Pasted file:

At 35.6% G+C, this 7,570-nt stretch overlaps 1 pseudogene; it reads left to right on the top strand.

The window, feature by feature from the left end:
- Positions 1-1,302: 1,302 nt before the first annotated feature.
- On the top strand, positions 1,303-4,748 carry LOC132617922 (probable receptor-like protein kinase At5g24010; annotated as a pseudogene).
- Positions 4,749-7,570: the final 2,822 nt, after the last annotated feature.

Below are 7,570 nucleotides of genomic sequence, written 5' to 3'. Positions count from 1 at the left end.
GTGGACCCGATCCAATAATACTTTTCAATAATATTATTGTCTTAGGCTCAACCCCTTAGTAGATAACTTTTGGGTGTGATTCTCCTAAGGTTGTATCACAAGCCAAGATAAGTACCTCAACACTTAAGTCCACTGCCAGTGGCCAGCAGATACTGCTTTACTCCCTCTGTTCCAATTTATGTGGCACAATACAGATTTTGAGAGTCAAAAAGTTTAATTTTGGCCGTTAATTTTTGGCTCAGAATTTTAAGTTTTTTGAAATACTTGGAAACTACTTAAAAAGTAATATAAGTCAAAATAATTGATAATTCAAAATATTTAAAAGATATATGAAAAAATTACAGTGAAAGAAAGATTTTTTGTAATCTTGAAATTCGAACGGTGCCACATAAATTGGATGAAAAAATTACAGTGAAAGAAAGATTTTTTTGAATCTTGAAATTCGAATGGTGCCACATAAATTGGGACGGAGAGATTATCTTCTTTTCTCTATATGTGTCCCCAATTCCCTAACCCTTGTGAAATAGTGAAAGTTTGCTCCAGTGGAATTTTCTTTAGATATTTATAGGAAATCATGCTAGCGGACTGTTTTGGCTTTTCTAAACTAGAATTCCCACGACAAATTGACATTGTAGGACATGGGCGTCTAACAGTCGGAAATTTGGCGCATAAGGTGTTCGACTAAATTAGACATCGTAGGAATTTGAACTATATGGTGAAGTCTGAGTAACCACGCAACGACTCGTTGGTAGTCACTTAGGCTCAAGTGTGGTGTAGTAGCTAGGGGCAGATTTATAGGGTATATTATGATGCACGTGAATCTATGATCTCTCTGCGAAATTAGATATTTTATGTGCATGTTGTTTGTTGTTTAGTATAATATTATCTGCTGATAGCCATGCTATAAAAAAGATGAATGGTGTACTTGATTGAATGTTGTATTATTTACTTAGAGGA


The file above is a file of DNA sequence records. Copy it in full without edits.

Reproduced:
At 35.6% G+C, this 7,570-nt stretch overlaps 1 pseudogene; it reads left to right on the top strand.

The window, feature by feature from the left end:
- Positions 1-1,302: 1,302 nt before the first annotated feature.
- On the top strand, positions 1,303-4,748 carry LOC132617922 (probable receptor-like protein kinase At5g24010; annotated as a pseudogene).
- Positions 4,749-7,570: the final 2,822 nt, after the last annotated feature.

Below are 7,570 nucleotides of genomic sequence, written 5' to 3'. Positions count from 1 at the left end.
GTGGACCCGATCCAATAATACTTTTCAATAATATTATTGTCTTAGGCTCAACCCCTTAGTAGATAACTTTTGGGTGTGATTCTCCTAAGGTTGTATCACAAGCCAAGATAAGTACCTCAACACTTAAGTCCACTGCCAGTGGCCAGCAGATACTGCTTTACTCCCTCTGTTCCAATTTATGTGGCACAATACAGATTTTGAGAGTCAAAAAGTTTAATTTTGGCCGTTAATTTTTGGCTCAGAATTTTAAGTTTTTTGAAATACTTGGAAACTACTTAAAAAGTAATATAAGTCAAAATAATTGATAATTCAAAATATTTAAAAGATATATGAAAAAATTACAGTGAAAGAAAGATTTTTTGTAATCTTGAAATTCGAACGGTGCCACATAAATTGGATGAAAAAATTACAGTGAAAGAAAGATTTTTTTGAATCTTGAAATTCGAATGGTGCCACATAAATTGGGACGGAGAGATTATCTTCTTTTCTCTATATGTGTCCCCAATTCCCTAACCCTTGTGAAATAGTGAAAGTTTGCTCCAGTGGAATTTTCTTTAGATATTTATAGGAAATCATGCTAGCGGACTGTTTTGGCTTTTCTAAACTAGAATTCCCACGACAAATTGACATTGTAGGACATGGGCGTCTAACAGTCGGAAATTTGGCGCATAAGGTGTTCGACTAAATTAGACATCGTAGGAATTTGAACTATATGGTGAAGTCTGAGTAACCACGCAACGACTCGTTGGTAGTCACTTAGGCTCAAGTGTGGTGTAGTAGCTAGGGGCAGATTTATAGGGTATATTATGATGCACGTGAATCTATGATCTCTCTGCGAAATTAGATATTTTATGTGCATGTTGTTTGTTGTTTAGTATAATATTATCTGCTGATAGCCATGCTATAAAAAAGATGAATGGTGTACTTGATTGAATGTTGTATTATTTACTTAGAGGA